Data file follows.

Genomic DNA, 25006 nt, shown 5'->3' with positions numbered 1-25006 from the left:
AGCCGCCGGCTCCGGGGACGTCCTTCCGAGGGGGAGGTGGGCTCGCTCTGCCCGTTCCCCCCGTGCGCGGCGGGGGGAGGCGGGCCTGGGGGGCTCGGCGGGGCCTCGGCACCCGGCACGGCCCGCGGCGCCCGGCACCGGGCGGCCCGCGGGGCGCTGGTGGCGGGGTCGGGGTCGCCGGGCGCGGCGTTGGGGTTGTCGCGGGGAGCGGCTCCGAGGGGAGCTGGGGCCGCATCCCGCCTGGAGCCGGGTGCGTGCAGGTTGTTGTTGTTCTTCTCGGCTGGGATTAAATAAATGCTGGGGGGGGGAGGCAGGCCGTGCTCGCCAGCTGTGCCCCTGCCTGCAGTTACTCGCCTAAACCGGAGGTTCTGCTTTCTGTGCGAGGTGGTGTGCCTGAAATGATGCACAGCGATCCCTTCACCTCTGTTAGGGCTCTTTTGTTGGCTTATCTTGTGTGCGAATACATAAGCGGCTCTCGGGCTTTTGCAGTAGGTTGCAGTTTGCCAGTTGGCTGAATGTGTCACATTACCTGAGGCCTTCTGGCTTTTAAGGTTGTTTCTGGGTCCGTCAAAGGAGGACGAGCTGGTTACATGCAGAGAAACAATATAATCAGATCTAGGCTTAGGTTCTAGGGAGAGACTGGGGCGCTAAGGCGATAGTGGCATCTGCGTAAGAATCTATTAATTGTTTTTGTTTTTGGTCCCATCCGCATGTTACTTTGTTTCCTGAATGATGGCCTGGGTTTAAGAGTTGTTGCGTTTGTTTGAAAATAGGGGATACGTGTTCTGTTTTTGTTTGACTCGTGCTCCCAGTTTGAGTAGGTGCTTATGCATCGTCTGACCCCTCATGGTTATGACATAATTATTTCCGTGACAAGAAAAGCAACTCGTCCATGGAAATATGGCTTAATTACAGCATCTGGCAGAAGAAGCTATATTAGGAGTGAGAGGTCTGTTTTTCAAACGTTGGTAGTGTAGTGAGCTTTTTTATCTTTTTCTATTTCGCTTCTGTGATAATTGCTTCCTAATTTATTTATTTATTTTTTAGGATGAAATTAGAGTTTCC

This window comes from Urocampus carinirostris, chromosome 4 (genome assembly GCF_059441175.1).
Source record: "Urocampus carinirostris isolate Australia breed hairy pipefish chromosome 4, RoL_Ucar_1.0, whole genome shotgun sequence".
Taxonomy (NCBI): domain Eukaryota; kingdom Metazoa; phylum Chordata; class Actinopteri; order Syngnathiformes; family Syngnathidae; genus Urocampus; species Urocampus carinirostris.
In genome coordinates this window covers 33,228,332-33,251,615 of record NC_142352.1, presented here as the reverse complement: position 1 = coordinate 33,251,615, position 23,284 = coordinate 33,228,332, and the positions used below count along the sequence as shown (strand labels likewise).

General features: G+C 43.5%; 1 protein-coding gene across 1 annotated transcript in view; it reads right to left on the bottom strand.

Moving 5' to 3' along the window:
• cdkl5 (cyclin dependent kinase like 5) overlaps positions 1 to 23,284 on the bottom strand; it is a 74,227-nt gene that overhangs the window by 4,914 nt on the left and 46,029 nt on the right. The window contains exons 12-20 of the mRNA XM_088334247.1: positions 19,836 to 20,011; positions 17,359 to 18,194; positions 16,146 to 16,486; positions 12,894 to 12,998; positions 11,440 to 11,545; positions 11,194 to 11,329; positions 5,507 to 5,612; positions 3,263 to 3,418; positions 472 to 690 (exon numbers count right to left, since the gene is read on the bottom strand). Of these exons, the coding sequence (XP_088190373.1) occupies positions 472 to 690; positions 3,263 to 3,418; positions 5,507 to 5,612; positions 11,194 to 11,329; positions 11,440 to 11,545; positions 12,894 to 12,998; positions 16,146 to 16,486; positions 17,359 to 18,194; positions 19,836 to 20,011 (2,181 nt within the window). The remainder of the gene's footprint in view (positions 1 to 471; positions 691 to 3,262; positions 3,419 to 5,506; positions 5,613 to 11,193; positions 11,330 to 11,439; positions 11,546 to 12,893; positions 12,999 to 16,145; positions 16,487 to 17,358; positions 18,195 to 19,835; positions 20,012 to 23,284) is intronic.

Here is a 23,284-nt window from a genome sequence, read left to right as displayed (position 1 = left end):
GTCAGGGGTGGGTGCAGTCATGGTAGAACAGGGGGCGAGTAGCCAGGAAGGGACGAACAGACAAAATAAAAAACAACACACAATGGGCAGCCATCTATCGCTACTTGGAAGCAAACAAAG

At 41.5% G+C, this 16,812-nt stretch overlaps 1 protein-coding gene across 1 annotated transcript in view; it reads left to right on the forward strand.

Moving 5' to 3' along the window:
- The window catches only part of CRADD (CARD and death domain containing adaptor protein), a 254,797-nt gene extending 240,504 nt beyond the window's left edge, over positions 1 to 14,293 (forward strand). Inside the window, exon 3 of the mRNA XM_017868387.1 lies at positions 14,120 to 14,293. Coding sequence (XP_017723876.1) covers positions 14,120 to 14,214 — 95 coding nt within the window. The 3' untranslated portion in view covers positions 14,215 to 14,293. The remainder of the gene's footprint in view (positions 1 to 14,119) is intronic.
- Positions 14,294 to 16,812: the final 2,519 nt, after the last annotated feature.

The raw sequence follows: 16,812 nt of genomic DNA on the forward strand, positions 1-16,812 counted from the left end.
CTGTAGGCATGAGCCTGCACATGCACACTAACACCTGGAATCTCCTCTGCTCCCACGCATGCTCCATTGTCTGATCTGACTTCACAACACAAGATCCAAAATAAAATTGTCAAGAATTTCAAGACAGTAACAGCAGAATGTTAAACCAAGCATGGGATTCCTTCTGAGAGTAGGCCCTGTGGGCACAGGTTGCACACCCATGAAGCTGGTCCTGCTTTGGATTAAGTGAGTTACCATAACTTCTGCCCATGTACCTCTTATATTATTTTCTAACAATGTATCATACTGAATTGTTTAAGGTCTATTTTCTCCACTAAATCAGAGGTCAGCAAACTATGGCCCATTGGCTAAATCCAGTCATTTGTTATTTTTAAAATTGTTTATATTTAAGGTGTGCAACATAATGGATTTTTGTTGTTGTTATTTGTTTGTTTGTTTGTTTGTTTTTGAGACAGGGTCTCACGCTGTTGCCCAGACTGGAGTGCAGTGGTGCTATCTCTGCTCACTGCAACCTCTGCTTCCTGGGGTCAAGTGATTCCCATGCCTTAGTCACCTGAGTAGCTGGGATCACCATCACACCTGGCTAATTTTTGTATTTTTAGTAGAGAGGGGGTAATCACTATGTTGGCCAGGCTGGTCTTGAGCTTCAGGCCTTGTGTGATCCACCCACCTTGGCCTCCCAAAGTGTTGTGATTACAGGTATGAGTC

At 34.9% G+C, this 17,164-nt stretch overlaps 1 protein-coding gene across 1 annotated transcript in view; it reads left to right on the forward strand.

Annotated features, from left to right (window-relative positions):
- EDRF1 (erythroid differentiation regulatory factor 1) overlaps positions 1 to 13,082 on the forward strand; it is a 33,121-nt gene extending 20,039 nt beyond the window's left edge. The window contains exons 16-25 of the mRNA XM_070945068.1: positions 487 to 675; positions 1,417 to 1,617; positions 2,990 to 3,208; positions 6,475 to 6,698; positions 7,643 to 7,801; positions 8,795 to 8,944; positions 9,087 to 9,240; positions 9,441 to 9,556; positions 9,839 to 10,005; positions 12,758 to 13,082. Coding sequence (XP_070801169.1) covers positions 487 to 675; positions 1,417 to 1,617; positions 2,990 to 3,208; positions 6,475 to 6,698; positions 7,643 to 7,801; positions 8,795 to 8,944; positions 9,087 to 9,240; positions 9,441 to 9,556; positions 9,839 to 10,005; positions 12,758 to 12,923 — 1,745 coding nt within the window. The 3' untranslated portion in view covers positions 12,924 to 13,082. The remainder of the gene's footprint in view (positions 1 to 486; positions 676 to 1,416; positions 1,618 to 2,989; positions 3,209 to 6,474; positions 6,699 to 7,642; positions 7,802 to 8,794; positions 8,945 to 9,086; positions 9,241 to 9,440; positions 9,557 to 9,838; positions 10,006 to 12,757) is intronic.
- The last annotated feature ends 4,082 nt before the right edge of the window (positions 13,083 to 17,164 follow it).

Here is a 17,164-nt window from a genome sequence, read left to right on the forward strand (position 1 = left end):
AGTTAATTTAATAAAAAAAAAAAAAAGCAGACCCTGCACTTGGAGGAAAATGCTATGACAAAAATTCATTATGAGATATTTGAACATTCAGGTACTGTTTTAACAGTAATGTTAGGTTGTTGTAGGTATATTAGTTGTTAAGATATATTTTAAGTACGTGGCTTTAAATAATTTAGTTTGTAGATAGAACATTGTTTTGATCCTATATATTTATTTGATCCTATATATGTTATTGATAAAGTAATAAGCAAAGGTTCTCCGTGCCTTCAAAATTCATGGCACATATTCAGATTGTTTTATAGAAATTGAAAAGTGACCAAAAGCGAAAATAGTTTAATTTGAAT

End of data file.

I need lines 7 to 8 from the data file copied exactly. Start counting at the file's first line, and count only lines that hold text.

General features: G+C 43.5%; 1 protein-coding gene across 1 annotated transcript in view; it reads right to left on the bottom strand.

Moving 5' to 3' along the window: